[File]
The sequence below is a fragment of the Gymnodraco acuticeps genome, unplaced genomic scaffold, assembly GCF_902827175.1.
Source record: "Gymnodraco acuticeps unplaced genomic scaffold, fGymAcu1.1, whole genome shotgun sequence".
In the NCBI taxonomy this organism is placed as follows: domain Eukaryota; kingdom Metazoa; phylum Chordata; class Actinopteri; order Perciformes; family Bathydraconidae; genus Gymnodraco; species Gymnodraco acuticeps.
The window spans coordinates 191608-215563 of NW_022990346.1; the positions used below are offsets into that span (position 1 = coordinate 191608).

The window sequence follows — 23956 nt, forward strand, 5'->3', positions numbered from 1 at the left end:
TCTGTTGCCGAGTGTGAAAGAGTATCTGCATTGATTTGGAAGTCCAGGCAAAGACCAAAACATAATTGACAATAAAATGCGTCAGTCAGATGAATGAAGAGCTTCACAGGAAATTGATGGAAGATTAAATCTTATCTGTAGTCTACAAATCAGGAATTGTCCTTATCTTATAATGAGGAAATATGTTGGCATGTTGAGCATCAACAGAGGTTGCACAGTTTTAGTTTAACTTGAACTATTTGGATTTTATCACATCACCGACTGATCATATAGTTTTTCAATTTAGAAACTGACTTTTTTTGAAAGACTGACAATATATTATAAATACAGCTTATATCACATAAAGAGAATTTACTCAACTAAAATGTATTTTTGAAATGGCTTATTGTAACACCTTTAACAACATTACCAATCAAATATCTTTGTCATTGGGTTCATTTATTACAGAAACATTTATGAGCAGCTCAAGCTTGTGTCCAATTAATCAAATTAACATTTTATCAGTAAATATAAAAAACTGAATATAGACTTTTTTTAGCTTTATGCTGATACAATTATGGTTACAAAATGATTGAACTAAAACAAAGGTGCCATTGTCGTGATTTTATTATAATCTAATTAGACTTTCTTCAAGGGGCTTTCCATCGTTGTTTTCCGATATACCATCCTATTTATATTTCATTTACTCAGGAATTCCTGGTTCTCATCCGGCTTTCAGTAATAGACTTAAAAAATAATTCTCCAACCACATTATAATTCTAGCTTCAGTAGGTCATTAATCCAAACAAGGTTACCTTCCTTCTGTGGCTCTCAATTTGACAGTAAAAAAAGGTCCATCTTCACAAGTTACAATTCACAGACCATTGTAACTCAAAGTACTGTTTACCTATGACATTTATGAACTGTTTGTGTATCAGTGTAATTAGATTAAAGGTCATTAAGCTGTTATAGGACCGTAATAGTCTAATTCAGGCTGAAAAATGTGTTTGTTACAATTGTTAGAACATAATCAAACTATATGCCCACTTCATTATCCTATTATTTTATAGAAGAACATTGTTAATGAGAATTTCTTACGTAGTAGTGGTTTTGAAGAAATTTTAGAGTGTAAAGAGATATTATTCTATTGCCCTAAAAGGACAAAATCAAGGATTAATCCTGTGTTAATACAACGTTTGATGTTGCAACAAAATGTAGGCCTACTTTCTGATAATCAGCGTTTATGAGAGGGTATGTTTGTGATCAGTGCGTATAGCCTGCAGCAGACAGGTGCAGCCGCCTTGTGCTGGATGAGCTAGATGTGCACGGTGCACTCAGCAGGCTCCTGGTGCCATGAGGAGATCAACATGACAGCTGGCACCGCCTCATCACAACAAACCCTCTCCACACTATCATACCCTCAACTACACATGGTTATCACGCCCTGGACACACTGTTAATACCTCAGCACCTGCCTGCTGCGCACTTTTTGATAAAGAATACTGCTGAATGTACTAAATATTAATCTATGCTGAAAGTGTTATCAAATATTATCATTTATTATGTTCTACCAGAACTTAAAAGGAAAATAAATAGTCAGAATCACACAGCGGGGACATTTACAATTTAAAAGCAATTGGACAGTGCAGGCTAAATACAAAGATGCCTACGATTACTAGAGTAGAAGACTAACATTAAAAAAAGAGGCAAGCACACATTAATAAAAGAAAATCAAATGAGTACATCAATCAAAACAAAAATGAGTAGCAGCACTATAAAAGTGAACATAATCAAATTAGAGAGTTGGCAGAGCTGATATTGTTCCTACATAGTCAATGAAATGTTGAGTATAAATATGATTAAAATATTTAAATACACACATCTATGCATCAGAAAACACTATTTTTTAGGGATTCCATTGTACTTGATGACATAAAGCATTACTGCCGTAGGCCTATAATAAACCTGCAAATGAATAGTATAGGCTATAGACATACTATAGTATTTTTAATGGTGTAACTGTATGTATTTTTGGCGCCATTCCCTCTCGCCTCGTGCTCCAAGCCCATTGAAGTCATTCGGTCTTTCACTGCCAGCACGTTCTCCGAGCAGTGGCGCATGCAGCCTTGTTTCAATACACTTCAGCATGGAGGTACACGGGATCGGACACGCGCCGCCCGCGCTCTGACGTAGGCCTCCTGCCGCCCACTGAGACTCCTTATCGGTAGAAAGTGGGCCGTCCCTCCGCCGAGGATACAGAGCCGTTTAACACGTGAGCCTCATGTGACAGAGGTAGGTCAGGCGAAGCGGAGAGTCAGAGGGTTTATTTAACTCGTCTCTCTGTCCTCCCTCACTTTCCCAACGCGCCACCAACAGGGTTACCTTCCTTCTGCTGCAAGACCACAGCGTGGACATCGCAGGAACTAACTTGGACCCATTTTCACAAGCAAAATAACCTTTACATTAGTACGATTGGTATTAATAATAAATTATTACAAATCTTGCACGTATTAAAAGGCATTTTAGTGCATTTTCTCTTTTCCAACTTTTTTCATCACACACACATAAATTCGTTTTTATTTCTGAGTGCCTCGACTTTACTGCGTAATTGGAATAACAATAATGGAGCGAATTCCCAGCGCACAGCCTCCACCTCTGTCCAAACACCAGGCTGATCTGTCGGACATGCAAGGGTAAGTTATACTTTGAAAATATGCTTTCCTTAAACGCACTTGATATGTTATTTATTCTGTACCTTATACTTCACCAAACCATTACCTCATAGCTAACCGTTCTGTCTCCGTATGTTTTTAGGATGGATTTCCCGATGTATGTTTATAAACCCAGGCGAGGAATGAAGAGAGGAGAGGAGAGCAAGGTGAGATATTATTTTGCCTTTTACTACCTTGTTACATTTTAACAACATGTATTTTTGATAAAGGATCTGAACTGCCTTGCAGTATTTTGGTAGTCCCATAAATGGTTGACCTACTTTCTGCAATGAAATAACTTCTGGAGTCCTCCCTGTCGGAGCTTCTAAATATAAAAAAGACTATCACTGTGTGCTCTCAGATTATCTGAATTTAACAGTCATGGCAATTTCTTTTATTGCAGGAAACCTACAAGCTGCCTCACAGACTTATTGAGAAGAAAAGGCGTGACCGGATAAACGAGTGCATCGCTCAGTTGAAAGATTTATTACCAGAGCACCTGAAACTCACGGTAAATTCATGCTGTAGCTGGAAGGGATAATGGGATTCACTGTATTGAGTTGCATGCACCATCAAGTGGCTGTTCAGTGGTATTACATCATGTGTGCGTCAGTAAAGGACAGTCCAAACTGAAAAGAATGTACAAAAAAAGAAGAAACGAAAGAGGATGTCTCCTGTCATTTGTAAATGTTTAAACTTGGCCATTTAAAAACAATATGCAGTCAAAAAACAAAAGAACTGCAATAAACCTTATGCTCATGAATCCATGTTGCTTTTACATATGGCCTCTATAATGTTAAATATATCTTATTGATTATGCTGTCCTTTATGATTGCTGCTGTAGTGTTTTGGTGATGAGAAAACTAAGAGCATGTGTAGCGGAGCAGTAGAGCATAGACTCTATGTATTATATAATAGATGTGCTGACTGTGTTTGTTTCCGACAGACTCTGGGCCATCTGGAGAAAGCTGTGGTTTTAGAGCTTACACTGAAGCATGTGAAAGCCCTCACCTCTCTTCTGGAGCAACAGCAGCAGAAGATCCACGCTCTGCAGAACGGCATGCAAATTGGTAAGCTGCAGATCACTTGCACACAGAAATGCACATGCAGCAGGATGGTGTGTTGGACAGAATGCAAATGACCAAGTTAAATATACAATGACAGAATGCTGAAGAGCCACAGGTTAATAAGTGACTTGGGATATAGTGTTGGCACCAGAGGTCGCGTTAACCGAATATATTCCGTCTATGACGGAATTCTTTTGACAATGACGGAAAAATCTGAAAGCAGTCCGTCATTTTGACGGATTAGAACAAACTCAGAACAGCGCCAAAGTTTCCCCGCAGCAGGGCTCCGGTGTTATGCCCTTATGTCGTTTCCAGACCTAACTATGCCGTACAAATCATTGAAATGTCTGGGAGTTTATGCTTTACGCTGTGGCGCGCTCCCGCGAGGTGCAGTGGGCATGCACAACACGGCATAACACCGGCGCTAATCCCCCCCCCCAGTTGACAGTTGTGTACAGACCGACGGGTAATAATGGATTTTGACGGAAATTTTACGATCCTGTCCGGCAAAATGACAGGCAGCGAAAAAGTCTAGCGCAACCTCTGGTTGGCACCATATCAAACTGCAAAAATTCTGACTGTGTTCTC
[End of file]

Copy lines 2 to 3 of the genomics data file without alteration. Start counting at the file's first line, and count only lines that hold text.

Source record: "Gymnodraco acuticeps unplaced genomic scaffold, fGymAcu1.1, whole genome shotgun sequence".
In the NCBI taxonomy this organism is placed as follows: domain Eukaryota; kingdom Metazoa; phylum Chordata; class Actinopteri; order Perciformes; family Bathydraconidae; genus Gymnodraco; species Gymnodraco acuticeps.